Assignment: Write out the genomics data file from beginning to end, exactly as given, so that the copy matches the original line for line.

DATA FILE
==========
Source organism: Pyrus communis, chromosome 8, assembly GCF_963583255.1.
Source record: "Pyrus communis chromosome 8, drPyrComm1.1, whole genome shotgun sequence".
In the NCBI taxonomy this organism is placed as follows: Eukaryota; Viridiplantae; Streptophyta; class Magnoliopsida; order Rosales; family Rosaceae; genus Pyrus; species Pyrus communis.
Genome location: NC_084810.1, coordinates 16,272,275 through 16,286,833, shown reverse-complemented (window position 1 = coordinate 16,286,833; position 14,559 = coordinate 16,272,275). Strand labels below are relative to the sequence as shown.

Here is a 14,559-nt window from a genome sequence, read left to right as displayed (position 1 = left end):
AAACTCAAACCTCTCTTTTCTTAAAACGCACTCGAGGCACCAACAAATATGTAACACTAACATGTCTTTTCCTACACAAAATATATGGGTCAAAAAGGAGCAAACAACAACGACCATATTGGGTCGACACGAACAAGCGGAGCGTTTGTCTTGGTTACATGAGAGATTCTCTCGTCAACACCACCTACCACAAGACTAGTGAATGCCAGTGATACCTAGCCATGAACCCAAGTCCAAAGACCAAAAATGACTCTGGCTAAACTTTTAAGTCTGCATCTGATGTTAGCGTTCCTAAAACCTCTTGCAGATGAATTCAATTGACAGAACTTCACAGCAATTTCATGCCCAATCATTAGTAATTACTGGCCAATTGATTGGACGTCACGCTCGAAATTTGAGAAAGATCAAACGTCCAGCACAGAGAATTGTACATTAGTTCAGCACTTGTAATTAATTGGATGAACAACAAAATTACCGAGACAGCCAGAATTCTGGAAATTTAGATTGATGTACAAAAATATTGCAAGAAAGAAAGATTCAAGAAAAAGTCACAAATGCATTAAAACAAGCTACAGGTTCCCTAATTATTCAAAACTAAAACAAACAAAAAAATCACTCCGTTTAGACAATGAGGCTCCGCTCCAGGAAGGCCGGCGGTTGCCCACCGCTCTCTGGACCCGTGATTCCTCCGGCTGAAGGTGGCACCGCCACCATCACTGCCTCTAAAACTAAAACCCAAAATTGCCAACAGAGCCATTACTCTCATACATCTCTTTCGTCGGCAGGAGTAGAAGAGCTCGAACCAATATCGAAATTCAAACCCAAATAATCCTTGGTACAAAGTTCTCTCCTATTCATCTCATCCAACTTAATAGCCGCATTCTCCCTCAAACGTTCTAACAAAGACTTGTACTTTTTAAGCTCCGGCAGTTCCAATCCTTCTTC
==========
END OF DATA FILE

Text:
Source organism: Pyrus communis, chromosome 8, assembly GCF_963583255.1.
Source record: "Pyrus communis chromosome 8, drPyrComm1.1, whole genome shotgun sequence".
In the NCBI taxonomy this organism is placed as follows: Eukaryota; Viridiplantae; Streptophyta; class Magnoliopsida; order Rosales; family Rosaceae; genus Pyrus; species Pyrus communis.
Genome location: NC_084810.1, coordinates 16,272,275 through 16,286,833, shown reverse-complemented (window position 1 = coordinate 16,286,833; position 14,559 = coordinate 16,272,275). Strand labels below are relative to the sequence as shown.

Here is a 14,559-nt window from a genome sequence, read left to right as displayed (position 1 = left end):
AAACTCAAACCTCTCTTTTCTTAAAACGCACTCGAGGCACCAACAAATATGTAACACTAACATGTCTTTTCCTACACAAAATATATGGGTCAAAAAGGAGCAAACAACAACGACCATATTGGGTCGACACGAACAAGCGGAGCGTTTGTCTTGGTTACATGAGAGATTCTCTCGTCAACACCACCTACCACAAGACTAGTGAATGCCAGTGATACCTAGCCATGAACCCAAGTCCAAAGACCAAAAATGACTCTGGCTAAACTTTTAAGTCTGCATCTGATGTTAGCGTTCCTAAAACCTCTTGCAGATGAATTCAATTGACAGAACTTCACAGCAATTTCATGCCCAATCATTAGTAATTACTGGCCAATTGATTGGACGTCACGCTCGAAATTTGAGAAAGATCAAACGTCCAGCACAGAGAATTGTACATTAGTTCAGCACTTGTAATTAATTGGATGAACAACAAAATTACCGAGACAGCCAGAATTCTGGAAATTTAGATTGATGTACAAAAATATTGCAAGAAAGAAAGATTCAAGAAAAAGTCACAAATGCATTAAAACAAGCTACAGGTTCCCTAATTATTCAAAACTAAAACAAACAAAAAAATCACTCCGTTTAGACAATGAGGCTCCGCTCCAGGAAGGCCGGCGGTTGCCCACCGCTCTCTGGACCCGTGATTCCTCCGGCTGAAGGTGGCACCGCCACCATCACTGCCTCTAAAACTAAAACCCAAAATTGCCAACAGAGCCATTACTCTCATACATCTCTTTCGTCGGCAGGAGTAGAAGAGCTCGAACCAATATCGAAATTCAAACCCAAATAATCCTTGGTACAAAGTTCTCTCCTATTCATCTCATCCAACTTAATAGCCGCATTCTCCCTCAAACGTTCTAACAAAGACTTGTACTTTTTAAGCTCCGGCAGTTCCAATCCTTCTTC